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Texas church shooter’s assault conviction missing from federal database

by Onize Ohikere & Mickey McLean
Posted 11/06/17, 06:47 pm

UPDATE: Texas church shooter Devin Patrick Kelley’s record of domestic violence should have prohibited him from owning firearms. Kelley was convicted in 2012 while serving in the Air Force for assaulting his then-wife and stepson, which led to a court-martial and a 12-month jail sentence. According to an NPR report, federal law prohibits anyone convicted of “a crime punishable by imprisonment for a term exceeding one year” or a “misdemeanor crime of domestic violence” from possessing a firearm. Retired Col. Don Christensen, who was the chief prosecutor for the Air Force at the time of Kelley’s court-martial, told NPR that both categories disqualified Kelley. (Kelley’s bad conduct discharge from the Air Force, unlike a dishonorable discharge, did not disqualify him from weapons ownership.) A Pentagon official told NPR reporter Tom Bowman that neither Kelley’s arrest nor his conviction was ever listed in the National Instant Criminal Background Check System, the database gun sellers use to determine whether a person is eligible for gun ownership. According to Bowman, the Air Force is conducting an investigation. Kelley, who is accused of killing 26 people and wounding 20 others Sunday at the First Baptist Church in Sutherland Springs, Texas, purchased four guns over a four-year period, according to Fred Milanowski, a special agent in charge of the Bureau of Alcohol, Tobacco, Firearms and Explosives field office in Houston. Academy Sports & Outdoors, which sold guns to Kelley twice in the past two years, said he passed his background checks.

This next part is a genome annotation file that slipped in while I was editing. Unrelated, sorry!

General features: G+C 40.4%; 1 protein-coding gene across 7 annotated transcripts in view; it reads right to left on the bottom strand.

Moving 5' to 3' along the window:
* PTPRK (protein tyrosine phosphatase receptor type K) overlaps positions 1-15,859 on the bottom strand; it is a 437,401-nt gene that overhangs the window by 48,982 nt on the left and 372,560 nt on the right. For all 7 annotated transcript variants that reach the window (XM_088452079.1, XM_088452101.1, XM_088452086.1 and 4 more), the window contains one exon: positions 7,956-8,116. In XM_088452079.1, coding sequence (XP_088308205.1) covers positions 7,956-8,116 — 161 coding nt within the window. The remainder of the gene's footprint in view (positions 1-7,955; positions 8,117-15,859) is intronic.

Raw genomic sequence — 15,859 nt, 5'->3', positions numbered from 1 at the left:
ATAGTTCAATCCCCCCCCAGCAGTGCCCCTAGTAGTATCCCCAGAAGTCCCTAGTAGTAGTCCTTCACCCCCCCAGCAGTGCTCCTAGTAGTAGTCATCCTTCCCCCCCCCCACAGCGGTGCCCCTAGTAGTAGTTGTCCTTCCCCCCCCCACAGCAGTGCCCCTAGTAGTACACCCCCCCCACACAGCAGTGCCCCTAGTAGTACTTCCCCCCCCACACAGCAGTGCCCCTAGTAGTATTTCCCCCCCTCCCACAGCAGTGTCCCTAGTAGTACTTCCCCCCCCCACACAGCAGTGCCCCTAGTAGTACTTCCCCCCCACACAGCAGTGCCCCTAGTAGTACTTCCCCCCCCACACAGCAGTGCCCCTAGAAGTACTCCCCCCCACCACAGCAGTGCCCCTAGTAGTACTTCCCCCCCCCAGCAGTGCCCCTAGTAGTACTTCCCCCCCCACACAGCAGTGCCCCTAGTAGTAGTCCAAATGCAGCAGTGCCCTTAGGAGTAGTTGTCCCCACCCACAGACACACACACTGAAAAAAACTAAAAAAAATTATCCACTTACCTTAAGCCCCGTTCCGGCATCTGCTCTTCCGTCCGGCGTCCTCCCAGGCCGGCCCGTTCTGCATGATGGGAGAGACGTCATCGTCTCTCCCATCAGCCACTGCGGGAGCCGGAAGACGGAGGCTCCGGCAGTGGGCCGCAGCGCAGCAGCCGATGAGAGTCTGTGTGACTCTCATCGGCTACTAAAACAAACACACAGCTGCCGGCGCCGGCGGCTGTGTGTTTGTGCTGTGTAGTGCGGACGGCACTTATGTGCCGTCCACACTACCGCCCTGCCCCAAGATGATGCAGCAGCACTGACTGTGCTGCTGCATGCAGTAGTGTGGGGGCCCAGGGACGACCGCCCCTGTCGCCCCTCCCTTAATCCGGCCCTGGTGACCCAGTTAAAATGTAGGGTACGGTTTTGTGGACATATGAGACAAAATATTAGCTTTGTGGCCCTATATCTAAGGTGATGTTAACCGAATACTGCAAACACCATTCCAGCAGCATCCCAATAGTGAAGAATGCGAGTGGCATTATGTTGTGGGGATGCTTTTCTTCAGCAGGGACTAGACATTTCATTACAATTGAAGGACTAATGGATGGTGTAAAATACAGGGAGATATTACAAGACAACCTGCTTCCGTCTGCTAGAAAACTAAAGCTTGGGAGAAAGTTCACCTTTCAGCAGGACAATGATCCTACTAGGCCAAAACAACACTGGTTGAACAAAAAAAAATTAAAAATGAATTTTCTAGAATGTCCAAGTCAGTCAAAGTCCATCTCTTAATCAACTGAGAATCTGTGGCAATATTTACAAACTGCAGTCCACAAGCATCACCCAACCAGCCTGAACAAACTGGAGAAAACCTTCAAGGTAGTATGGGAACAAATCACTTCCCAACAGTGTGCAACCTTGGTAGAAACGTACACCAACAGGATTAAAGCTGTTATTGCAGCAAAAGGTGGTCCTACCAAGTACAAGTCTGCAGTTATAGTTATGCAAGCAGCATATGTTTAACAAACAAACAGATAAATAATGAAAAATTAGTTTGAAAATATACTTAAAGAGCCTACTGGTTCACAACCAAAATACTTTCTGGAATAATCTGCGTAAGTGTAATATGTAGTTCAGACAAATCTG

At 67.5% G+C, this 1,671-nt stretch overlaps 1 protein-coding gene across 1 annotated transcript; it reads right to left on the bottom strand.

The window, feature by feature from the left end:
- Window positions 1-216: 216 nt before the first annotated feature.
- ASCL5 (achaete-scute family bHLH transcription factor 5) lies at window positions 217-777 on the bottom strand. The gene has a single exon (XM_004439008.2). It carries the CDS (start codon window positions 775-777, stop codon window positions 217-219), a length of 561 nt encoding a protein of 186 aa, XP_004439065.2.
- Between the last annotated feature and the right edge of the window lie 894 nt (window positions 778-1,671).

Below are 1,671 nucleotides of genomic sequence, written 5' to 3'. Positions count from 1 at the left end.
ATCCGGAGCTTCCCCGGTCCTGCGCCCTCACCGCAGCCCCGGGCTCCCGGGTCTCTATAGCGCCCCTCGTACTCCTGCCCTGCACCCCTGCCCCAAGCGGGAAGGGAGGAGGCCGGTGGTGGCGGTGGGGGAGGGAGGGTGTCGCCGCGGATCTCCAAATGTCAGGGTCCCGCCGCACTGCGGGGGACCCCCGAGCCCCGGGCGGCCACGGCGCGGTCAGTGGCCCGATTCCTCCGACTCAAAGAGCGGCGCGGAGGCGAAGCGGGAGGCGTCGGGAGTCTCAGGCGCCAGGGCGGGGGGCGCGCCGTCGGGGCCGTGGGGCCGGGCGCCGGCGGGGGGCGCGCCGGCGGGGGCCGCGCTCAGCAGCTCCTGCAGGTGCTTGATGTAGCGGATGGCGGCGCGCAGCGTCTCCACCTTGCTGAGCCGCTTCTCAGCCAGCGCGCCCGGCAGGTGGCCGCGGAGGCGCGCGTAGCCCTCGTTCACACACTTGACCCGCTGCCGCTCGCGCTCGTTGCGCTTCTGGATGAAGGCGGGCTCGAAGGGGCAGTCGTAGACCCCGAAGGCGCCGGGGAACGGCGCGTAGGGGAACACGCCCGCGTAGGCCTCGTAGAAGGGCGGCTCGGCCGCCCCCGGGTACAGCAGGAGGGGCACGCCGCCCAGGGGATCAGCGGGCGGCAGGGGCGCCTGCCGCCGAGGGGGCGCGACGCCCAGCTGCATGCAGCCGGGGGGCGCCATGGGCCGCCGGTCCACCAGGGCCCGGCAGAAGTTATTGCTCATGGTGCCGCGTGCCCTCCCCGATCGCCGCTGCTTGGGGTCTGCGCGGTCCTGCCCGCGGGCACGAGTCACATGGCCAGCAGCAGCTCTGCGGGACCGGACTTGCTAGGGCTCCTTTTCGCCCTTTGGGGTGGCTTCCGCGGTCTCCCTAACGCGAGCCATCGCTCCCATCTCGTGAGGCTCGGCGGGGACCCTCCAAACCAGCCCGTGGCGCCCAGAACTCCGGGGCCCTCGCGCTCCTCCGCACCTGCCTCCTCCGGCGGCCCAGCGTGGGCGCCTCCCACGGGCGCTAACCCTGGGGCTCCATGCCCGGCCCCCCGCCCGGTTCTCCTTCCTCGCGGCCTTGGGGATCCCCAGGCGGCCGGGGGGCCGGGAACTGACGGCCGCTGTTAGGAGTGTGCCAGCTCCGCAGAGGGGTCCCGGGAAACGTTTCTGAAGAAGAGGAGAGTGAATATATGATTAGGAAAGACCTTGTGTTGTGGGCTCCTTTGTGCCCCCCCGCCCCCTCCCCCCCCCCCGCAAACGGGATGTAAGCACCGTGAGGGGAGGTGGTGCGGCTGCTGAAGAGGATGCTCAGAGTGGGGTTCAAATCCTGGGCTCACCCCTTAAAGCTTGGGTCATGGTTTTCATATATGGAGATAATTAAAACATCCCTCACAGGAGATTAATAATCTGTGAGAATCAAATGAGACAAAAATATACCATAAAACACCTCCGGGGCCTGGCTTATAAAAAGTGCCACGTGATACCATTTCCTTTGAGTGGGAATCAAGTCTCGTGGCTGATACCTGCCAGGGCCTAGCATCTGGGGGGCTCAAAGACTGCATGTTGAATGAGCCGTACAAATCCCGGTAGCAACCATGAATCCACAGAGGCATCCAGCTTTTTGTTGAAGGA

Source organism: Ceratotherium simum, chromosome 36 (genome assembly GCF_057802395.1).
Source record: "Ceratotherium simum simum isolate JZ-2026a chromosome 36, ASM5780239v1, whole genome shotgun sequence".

UPDATE (1:21 p.m.): Law enforcement officials said Monday that the mass shooting at the First Baptist Church in Sutherland Springs, Texas, Sunday morning stemmed from a domestic situation and was not racially or religiously motivated. Texas Department of Public Safety Regional Director Freeman Martin said the suspect, Devin Patrick Kelley, had sent threatening text messages to his mother-in-law, who attended the church. At a news conference Monday morning, Martin added that Kelley appeared to die from a self-inflicted gunshot wound after his vehicle crashed following a high-speed chase by two civilians, but he added that a pathologist would determine the official cause of death after an autopsy. It was also revealed that Kelley called his father during the chase to tell him he’d been shot and didn’t think he’d survive. Fred Milanowski, a special agent in charge of the Bureau of Alcohol, Tobacco, Firearms and Explosives field office in Houston, said officers recovered a Ruger AR-556 rifle at the church and two handguns—a Glock 9 mm and a Ruger .22-caliber—in Kelley’s vehicle. Milanowski said Kelley purchased all three weapons. Martin added that Kelley did not have a license to carry a concealed handgun but did have a “noncommissioned, unarmed private security license similar to a security guard at a concert-type situation.” Claudia Varjabedian, a manager at the Summit Vacation and RV Resort in New Braunfels, said Kelley had worked at the resort as an unarmed security guard for the past month and a half.